The games saw limited release outside of Japan beyond the Super Nintendo era – with only a small handful of titles or related titles getting translated. However, Nobunaga’s Ambition saw a return to international dominance with the critically acclaimed Rise to Power in 2018 on PC and Steam.
Bandit Kings of Ancient China
Bandit Kings of Ancient China released in the United States in December of 1990 for the Nintendo Entertainment System. The reason this game has such fond memories for me is due to the fact my father bought it right before he moved out of state for work (we would follow some months later). But we always had so much fun playing it together and looking back I tear up knowing while he was away, he purchased another NES and copy of this game to help ease how much he missed all of us.
The game itself is based on the novel Water Margin, one of the Great Classical Novels in Chinese history, originating in the 1300’s and fleshed out in the 1500’s – but that’s a story for another time. The book itself is based on historical moments from the 1100’s in China, but by the time you play the game it is maybe 10/90 in terms of historical/fictional split.
The evil Gao Qiu governs central China and you play as one of the Bandit Kings looking to overthrow his corrupt and evil rule. Depending on the scenario you choose, you either start in exile and choose a prefecture to rule or you will begin in a prefecture building your army and gaining popularity to then have the ability to invade Gao Qiu’s main prefecture.
But here’s the catch – Gao Qiu, at any time, may take your gold, your provisions, and even invade your prefectures. He can recruit your generals. He’s essentially a giant asshole and the game does a great job at making you hate him with all your heart and soul.
The game features traditional Koei military strategy warfare with the hexagon-shaped battlefield with movement and strength determined by a warrior’s strength, arms, and training. This game also features archery and magic – with the latter being incredibly over-powered and capable of changing the outcome of a battle thanks to cloudy skies.
The battle ends when you die, Gao Qiu is defeated, or in January of 1127 with the Jurchen invasion from Northern China.
This game holds fond memories for me. For a long time I loved Heavenly King and Nine Dragons, but I’ve grown to really enjoy Tattooed Priest and Welcome Rain. But I’ve beaten the game most with Leopard Headed.
Released in November of 1991, L’Empereur is one of those games you swore you played in the 80’s but it actually came out past that point. The second-to-last game released by Koei on the Nintendo Entertainment System, Koei went all out on trying to push the Nintendo to the limits in terms of what they needed for memory and minor graphics.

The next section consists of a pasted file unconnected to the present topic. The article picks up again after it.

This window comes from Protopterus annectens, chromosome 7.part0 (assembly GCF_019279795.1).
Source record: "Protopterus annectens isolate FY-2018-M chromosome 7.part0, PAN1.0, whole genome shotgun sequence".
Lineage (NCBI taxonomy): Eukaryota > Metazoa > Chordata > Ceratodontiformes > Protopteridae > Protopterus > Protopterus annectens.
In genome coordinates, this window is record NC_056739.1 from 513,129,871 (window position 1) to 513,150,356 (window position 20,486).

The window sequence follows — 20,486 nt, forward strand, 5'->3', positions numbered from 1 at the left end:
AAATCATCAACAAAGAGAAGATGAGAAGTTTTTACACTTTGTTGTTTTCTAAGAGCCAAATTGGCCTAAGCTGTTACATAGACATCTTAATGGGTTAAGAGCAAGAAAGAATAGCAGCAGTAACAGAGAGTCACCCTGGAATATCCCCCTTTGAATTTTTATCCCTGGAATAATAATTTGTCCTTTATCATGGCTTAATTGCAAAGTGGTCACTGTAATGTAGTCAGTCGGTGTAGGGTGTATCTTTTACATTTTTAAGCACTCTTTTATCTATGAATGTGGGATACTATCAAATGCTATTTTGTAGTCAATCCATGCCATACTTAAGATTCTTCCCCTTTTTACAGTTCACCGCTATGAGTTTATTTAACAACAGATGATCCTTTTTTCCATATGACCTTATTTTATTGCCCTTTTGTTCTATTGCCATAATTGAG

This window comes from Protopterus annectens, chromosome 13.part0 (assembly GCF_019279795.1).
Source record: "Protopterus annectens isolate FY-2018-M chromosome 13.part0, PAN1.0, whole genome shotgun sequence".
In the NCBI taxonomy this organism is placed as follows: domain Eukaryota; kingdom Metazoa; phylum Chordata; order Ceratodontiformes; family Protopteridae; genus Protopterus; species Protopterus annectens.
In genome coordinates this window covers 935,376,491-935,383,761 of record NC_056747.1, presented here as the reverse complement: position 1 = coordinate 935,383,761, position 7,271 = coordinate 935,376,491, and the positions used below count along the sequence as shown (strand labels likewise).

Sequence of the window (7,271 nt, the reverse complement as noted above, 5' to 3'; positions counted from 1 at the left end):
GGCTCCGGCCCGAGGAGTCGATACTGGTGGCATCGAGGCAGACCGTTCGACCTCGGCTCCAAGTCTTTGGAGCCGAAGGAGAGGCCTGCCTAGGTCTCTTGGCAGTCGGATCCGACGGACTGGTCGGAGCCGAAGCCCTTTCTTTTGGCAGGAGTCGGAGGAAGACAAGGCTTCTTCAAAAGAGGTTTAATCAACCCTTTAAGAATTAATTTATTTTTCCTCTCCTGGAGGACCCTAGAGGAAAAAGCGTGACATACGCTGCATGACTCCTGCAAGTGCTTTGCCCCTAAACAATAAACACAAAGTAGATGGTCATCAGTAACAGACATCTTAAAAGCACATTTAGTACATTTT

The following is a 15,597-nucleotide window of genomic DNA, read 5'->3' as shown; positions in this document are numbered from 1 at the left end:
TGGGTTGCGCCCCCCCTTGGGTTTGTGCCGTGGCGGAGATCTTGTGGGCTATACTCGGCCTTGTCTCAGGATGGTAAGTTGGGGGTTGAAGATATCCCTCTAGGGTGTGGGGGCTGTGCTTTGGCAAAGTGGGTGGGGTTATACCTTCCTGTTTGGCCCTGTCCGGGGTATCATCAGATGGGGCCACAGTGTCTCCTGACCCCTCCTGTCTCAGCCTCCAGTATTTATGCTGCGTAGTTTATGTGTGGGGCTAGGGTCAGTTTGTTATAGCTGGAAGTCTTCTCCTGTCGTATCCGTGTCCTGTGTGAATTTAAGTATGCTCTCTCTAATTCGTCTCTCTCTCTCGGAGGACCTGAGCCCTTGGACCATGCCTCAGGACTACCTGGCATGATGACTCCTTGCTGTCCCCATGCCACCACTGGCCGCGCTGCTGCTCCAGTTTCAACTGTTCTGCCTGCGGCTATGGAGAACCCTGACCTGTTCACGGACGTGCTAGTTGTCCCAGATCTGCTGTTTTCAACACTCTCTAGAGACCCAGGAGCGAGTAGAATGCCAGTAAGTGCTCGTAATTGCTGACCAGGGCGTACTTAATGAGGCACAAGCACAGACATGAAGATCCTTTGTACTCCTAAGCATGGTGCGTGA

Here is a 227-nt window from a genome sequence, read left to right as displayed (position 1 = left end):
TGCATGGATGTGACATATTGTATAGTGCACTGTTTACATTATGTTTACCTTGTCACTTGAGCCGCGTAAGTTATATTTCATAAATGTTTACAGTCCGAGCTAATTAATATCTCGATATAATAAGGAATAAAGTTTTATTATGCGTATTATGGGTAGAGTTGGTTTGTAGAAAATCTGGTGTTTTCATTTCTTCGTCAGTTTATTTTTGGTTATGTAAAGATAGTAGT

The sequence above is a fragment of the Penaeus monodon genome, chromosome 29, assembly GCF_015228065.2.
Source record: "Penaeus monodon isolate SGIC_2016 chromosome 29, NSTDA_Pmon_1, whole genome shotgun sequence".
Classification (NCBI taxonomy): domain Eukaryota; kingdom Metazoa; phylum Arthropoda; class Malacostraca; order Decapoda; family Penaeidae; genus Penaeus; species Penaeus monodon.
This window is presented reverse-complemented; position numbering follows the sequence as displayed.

Congratulations! You play the role of a small man with small hands. No, not the Donald – the second most famous guy named Napoleon. That’s right – you’re Napoleon Bonparte and you’re destined to lead the French Revolution. In this game you start as a simple military commander and work your way up to become the Emperor of France. You will fight against the likes of England, Spain, Prussia, Austria, and more.
The game featured trading (which was key to keeping your coffers full) and continued Koei’s penchant for top-notch strategy during the war sequences. As always, there is some liberty taken on the historical side of things but, for the most part, the game doesn’t butcher history too much … although you’re free to change it, being as you control L’Empereur.
You can venture out of Mongolia and nearly conquer all of greater Asia while playing Genghis Khan! Use magic to conquer a fictional land with dragons in Gemfire! Sail the seven seas as the greatest explorer in Uncharted Waters! Dominate the skies as the ultimate business CEO in Aerobiz! Create the ultimate racehorse in Winning Post! Relive the battle in the Pacific theater of World War II in P.T.O. II – Pacific Theater of Operations!
For fans of strategy games, Koei delivered through the 80’s and 90’s. Now that the genre is considered very niche the offerings are few and far between. The Total War series on PC/Steam does great and Koei, now Koei-Tecmo, still delivers a Romance of the Three Kingdoms game every handful of years (waiting on another Nobunaga’s Ambition too – the latest iterations “Nobunaga’s Ambition: Shinsei” has been delayed until 2022 with no details on platforms or if it will receive a North America release).
Give some love to Koei and its founder, Kou Shibusawa, by sharing this story!